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Modern Ancient History

James Romm

“Ancient history” has become a cliché meaning “outdated, irrelevant;” Herodotus goes unread while the grotesque 300 movies entertain millions.  Those of us who consider the ancient historians to be “page-turners” find such trends painful to contemplate, but they’re not irreversible.  Character, I believe, is the key that can unlock the power of these narratives and keep modern readers connected to the facts. The techniques ancient historians used to evoke character – speeches and dialogue, quips and anecdotes, scenes from private life – are deemed,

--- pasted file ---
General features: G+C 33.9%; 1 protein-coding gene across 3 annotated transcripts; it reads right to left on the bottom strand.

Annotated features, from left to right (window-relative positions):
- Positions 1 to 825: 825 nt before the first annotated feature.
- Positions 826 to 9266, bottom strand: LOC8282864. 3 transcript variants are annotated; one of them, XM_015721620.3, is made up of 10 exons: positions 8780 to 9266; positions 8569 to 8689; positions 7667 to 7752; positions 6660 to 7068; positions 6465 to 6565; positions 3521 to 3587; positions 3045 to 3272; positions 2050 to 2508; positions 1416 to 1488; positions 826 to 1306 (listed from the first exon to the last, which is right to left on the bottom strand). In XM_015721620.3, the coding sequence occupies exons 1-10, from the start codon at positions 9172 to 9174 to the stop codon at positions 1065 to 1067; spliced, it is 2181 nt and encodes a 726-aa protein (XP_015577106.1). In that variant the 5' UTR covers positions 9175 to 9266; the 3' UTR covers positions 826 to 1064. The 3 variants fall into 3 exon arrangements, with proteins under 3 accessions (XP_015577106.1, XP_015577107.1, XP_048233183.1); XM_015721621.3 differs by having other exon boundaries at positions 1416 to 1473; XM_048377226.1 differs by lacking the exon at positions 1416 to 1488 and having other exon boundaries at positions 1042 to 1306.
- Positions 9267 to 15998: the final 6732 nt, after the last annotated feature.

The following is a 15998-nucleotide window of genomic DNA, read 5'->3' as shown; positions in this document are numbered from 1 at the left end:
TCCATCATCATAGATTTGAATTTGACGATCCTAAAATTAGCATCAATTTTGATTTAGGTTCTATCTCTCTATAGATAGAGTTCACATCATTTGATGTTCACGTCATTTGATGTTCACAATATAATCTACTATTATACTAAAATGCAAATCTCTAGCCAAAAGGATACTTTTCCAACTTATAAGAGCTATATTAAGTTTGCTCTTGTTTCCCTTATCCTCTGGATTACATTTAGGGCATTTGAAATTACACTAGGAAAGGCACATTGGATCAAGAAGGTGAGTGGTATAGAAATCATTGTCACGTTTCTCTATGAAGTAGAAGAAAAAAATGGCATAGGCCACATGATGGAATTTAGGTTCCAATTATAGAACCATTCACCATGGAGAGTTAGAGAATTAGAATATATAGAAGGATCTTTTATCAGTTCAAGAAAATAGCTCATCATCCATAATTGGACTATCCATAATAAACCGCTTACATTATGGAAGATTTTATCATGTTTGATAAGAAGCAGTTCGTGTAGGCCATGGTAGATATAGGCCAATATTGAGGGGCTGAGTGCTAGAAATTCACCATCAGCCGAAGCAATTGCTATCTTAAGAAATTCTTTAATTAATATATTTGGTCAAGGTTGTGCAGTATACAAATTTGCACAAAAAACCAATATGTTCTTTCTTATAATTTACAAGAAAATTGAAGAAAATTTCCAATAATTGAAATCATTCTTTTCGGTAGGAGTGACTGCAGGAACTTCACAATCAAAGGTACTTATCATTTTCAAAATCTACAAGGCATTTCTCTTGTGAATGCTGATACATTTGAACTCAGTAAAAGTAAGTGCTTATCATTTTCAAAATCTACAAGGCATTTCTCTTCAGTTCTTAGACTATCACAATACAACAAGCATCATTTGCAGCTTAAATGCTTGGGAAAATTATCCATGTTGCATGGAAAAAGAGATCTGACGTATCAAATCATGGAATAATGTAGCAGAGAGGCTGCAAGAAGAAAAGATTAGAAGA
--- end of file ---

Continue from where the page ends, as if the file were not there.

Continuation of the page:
by most classicists, unverifiable and therefore off-limits.  Yet if we in the academic community offer readers no good access to character, we will lose them to the cartoonish good-versus-evil myths offered by Hollywood.   I have sought, in my two historical narratives, to draw characters — responsibly, I hope — that give general readers an entry point into complex events.   Put human beings at the center, I believe, and readers will follow us anywhere.

Session/Panel Title

Writing outside the Box: Communicating Classical Studies to Wider Audiences

Session/Paper Number

24.2

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